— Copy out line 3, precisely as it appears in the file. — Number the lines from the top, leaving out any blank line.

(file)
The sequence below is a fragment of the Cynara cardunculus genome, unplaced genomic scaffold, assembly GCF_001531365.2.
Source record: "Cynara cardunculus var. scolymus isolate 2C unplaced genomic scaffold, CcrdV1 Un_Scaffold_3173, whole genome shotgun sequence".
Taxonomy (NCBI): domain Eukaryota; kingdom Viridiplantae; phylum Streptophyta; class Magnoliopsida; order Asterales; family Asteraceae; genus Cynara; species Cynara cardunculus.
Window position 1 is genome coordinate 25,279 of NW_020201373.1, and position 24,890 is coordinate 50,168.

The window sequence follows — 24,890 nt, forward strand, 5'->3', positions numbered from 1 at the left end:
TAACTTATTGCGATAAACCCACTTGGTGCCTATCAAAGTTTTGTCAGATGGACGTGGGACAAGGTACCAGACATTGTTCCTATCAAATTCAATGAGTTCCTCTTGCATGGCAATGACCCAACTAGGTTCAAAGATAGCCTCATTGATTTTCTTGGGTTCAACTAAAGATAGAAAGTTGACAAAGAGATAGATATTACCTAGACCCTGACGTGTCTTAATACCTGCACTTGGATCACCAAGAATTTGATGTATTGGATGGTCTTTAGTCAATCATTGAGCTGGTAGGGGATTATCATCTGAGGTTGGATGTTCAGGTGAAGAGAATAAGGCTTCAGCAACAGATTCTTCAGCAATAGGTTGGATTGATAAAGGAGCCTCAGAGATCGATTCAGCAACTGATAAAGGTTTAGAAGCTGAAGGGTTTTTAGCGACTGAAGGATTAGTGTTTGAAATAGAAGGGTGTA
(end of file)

Taxonomy (NCBI): domain Eukaryota; kingdom Viridiplantae; phylum Streptophyta; class Magnoliopsida; order Asterales; family Asteraceae; genus Cynara; species Cynara cardunculus.